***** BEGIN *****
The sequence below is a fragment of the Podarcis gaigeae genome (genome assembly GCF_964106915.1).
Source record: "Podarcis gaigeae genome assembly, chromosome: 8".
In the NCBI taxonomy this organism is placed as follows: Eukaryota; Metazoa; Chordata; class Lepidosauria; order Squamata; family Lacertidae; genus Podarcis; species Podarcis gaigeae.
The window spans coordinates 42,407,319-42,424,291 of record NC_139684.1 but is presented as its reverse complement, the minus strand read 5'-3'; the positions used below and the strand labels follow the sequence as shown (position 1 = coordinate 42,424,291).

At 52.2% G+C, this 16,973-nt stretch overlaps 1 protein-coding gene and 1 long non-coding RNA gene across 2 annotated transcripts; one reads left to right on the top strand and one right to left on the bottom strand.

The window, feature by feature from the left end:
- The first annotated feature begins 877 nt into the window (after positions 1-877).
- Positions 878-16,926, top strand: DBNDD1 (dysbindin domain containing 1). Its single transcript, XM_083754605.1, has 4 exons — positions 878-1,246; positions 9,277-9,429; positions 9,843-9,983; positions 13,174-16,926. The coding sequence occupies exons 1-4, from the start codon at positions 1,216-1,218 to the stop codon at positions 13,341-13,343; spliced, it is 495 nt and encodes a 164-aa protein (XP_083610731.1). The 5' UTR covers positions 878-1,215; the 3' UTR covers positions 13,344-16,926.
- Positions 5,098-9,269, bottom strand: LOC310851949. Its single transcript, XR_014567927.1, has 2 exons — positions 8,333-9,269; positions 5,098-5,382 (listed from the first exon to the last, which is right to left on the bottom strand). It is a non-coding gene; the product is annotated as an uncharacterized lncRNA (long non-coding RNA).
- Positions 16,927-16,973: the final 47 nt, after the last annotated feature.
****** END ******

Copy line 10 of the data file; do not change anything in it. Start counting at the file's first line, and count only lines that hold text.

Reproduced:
- Positions 16,927-16,973: the final 47 nt, after the last annotated feature.